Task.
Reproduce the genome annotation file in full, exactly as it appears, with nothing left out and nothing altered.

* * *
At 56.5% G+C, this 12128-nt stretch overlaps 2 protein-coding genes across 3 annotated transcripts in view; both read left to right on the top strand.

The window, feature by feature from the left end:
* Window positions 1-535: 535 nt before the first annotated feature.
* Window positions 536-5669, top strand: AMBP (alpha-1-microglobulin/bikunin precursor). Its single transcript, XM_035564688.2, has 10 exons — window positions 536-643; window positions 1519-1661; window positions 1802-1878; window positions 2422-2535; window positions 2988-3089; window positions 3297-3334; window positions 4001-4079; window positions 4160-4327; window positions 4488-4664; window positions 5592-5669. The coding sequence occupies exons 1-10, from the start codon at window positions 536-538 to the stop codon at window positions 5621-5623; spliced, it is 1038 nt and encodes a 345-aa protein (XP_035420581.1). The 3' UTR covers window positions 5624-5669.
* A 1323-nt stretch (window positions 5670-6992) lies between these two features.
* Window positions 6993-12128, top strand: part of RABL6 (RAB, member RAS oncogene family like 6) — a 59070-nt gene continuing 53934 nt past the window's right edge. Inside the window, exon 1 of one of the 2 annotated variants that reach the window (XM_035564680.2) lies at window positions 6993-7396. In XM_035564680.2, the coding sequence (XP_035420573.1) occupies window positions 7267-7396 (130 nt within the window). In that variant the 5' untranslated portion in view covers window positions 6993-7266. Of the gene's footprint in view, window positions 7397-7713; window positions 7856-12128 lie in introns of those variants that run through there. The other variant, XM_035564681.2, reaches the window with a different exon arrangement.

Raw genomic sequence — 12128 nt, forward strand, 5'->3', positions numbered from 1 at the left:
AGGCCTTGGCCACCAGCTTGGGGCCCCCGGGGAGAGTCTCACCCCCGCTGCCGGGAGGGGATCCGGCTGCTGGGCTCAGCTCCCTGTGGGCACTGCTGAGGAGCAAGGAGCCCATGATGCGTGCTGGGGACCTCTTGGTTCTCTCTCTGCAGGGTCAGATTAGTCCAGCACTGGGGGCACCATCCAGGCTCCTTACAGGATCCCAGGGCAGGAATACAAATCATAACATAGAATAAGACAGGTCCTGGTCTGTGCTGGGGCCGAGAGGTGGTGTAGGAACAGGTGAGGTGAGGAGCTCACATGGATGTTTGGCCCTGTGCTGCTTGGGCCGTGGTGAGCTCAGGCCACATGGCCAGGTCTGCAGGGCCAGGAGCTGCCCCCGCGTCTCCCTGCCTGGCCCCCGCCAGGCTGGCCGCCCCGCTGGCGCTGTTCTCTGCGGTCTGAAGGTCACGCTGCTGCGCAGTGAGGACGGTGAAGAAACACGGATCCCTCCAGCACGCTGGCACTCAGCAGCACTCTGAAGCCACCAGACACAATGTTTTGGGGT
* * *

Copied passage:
At 56.5% G+C, this 12128-nt stretch overlaps 2 protein-coding genes across 3 annotated transcripts in view; both read left to right on the top strand.

The window, feature by feature from the left end:
* Window positions 1-535: 535 nt before the first annotated feature.
* Window positions 536-5669, top strand: AMBP (alpha-1-microglobulin/bikunin precursor). Its single transcript, XM_035564688.2, has 10 exons — window positions 536-643; window positions 1519-1661; window positions 1802-1878; window positions 2422-2535; window positions 2988-3089; window positions 3297-3334; window positions 4001-4079; window positions 4160-4327; window positions 4488-4664; window positions 5592-5669. The coding sequence occupies exons 1-10, from the start codon at window positions 536-538 to the stop codon at window positions 5621-5623; spliced, it is 1038 nt and encodes a 345-aa protein (XP_035420581.1). The 3' UTR covers window positions 5624-5669.
* A 1323-nt stretch (window positions 5670-6992) lies between these two features.
* Window positions 6993-12128, top strand: part of RABL6 (RAB, member RAS oncogene family like 6) — a 59070-nt gene continuing 53934 nt past the window's right edge. Inside the window, exon 1 of one of the 2 annotated variants that reach the window (XM_035564680.2) lies at window positions 6993-7396. In XM_035564680.2, the coding sequence (XP_035420573.1) occupies window positions 7267-7396 (130 nt within the window). In that variant the 5' untranslated portion in view covers window positions 6993-7266. Of the gene's footprint in view, window positions 7397-7713; window positions 7856-12128 lie in introns of those variants that run through there. The other variant, XM_035564681.2, reaches the window with a different exon arrangement.

Raw genomic sequence — 12128 nt, forward strand, 5'->3', positions numbered from 1 at the left:
AGGCCTTGGCCACCAGCTTGGGGCCCCCGGGGAGAGTCTCACCCCCGCTGCCGGGAGGGGATCCGGCTGCTGGGCTCAGCTCCCTGTGGGCACTGCTGAGGAGCAAGGAGCCCATGATGCGTGCTGGGGACCTCTTGGTTCTCTCTCTGCAGGGTCAGATTAGTCCAGCACTGGGGGCACCATCCAGGCTCCTTACAGGATCCCAGGGCAGGAATACAAATCATAACATAGAATAAGACAGGTCCTGGTCTGTGCTGGGGCCGAGAGGTGGTGTAGGAACAGGTGAGGTGAGGAGCTCACATGGATGTTTGGCCCTGTGCTGCTTGGGCCGTGGTGAGCTCAGGCCACATGGCCAGGTCTGCAGGGCCAGGAGCTGCCCCCGCGTCTCCCTGCCTGGCCCCCGCCAGGCTGGCCGCCCCGCTGGCGCTGTTCTCTGCGGTCTGAAGGTCACGCTGCTGCGCAGTGAGGACGGTGAAGAAACACGGATCCCTCCAGCACGCTGGCACTCAGCAGCACTCTGAAGCCACCAGACACAATGTTTTGGGGT